Price, price relative, and spreads: Variations on a price chart
As pointed out a fortnight ago in the STA blog, I believe that Charles Dow’s third tenet, that the market discounts all news, is the most important of his six. Put it another way, price contains all current knowledge, expectations and forces of supply and demand. So far so good. Housewives and people on a budget will know exactly the price of a pint of milk, a kilo of potatoes, and a litre of petrol. With this information they can then search for anomalies and bargains.
This line of thinking gets a little more difficult with products that are either not available locally, rarely traded, or new to the market. For example: foie gras, very large diamonds, and the latest must-have fashion item. For these we tend to revert to comparing the price to something similar and related and from this calculating the spread of one over the other, or the percentage premium over the generic.
We can also work with ratios. Shall I buy a six-pack of underwear from Primark, or just one from Victoria’s Secret, say. A kilo of fillet steak or several of beef shin?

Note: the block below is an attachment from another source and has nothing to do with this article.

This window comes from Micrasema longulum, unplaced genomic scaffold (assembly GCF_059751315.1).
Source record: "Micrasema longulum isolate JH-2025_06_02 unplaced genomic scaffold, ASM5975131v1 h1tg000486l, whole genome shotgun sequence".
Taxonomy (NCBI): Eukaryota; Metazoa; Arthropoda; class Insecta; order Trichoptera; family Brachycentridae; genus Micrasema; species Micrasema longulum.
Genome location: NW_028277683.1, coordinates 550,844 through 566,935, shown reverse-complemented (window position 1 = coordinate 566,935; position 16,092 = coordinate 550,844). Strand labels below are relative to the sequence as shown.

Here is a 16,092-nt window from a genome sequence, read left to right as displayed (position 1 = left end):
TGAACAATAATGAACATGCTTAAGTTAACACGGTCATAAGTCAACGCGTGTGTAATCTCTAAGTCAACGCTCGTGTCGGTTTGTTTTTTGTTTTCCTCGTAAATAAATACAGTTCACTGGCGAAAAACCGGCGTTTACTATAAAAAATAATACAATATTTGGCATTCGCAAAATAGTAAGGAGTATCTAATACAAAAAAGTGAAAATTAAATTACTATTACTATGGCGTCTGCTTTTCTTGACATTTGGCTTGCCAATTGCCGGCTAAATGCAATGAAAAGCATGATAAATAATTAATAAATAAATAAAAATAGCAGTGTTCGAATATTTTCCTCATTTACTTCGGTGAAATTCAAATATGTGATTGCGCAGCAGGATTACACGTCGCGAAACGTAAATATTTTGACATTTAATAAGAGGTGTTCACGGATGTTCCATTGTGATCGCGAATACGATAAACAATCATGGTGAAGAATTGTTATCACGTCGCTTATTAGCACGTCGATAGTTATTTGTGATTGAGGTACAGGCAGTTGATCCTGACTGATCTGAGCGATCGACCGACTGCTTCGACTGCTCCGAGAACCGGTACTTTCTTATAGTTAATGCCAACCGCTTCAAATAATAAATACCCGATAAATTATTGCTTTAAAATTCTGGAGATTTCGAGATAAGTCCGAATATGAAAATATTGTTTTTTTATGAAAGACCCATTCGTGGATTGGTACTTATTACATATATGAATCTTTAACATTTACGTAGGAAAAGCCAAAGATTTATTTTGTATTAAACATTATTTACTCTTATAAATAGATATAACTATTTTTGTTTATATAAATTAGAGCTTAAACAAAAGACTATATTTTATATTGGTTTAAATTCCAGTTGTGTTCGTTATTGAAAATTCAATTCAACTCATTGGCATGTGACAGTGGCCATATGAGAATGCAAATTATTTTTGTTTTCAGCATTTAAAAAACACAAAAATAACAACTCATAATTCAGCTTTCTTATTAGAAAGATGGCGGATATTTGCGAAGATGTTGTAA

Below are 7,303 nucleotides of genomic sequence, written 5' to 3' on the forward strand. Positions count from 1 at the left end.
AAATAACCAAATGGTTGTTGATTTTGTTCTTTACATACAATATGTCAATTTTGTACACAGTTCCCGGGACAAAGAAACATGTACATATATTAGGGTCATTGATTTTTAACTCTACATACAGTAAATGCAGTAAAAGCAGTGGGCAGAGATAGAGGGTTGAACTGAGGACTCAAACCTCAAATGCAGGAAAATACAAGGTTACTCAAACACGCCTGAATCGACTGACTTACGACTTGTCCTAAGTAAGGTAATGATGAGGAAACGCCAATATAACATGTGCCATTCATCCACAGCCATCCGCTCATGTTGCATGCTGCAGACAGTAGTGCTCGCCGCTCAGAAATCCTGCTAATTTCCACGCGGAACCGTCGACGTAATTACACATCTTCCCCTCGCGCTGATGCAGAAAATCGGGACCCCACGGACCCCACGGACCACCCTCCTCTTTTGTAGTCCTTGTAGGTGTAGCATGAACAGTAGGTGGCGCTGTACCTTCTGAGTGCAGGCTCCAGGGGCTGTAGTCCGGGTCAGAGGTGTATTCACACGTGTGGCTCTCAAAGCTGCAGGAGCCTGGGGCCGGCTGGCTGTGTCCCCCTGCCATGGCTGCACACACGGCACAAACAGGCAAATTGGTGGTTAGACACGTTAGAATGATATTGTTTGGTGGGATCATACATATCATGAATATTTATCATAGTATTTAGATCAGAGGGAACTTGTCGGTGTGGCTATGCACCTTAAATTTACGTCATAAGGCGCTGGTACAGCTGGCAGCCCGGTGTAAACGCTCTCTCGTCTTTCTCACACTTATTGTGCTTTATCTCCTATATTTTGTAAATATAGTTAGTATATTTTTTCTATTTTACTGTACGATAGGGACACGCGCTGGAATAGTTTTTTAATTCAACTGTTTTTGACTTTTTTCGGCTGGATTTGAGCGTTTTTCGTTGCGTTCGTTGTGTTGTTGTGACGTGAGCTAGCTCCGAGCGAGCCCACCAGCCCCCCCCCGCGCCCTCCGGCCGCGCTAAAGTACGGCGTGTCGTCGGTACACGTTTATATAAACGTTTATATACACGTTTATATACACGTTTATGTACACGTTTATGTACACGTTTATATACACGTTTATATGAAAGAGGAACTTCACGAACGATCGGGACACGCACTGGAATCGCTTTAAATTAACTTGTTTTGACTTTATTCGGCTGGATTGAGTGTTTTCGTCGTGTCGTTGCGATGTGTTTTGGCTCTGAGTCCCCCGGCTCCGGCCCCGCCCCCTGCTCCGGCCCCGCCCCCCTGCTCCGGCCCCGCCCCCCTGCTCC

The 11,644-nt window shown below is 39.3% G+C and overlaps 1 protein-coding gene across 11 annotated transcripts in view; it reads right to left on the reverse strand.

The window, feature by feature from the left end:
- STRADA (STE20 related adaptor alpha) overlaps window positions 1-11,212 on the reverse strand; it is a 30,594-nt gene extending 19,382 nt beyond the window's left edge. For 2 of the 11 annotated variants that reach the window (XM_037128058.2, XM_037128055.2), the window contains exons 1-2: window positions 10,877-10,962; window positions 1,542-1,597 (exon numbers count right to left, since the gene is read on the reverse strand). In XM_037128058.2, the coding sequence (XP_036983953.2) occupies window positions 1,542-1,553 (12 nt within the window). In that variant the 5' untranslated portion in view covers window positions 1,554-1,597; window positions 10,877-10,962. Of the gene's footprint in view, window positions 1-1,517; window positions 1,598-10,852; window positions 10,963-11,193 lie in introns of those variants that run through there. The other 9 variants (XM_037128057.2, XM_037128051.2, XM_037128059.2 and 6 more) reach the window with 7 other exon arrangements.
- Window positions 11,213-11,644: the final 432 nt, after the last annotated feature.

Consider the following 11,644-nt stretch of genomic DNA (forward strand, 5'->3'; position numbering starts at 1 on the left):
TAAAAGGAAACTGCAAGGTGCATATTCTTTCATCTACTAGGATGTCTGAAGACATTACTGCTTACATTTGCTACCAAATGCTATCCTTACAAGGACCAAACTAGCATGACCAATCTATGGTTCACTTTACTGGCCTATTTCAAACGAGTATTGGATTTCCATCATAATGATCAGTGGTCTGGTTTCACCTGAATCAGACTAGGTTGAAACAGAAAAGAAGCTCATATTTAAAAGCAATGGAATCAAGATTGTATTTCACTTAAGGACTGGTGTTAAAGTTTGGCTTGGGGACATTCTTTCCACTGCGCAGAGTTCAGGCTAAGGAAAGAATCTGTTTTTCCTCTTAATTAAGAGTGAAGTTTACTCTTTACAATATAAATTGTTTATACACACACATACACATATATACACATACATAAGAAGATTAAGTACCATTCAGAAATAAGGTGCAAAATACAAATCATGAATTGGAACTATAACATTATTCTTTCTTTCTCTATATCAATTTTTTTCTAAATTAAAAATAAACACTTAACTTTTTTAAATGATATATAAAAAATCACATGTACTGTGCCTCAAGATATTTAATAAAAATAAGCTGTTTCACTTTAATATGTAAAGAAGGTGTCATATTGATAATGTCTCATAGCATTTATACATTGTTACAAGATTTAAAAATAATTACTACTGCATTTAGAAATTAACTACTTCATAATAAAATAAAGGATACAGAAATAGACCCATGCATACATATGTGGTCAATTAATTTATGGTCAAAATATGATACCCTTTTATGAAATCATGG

As you can see both the spread and the ratio take one a step away from pure price, and major financial markets use these all the time. Even someone with zero knowledge of technical analysis will understand the underlying concept behind the difference between a BBB-rated bond and a AAA one. Or the yield curve, where in normal circumstances interest rates rise the longer the loan maturity.
One of the oldest of ratios is that between gold and silver. How many ounces of silver do I need to buy one of gold? (Note: this ratio was very different prior to the discovery of the Americas and of South Africa’s gold mines). As you can see in the chart attached, it has been spectacularly volatile since January 2020.
A variation on this theme is how many barrels of crude oil does one need to buy an ounce of gold. Again, as with the above I have plotted the very long term mean regression with 2 standard deviations around it. This too has had a torrid time since January 2020. Putting two and two together, it suggests that the price of gold has been more volatile than usual.
My third chart is a more recent tool in the analyst’s box of tricks. It is the value of the S&P 500 index divided by the VIX index of expected volatility. This one is far more tricky, as the VIX (the denominator) can easily double or halve in the blink of an eye, yet the index (the numerator) is far less likely to do so, especially the bigger the value of the index becomes.
Now, step back and ask yourself, am I really looking at a number that contains all knowledge? Sometimes I’m not sure, and therefore believe that traditional technical analysis might not work for all charts. I suggest one proceed with caution.
Tags: ratio, regression, relative, Spreads
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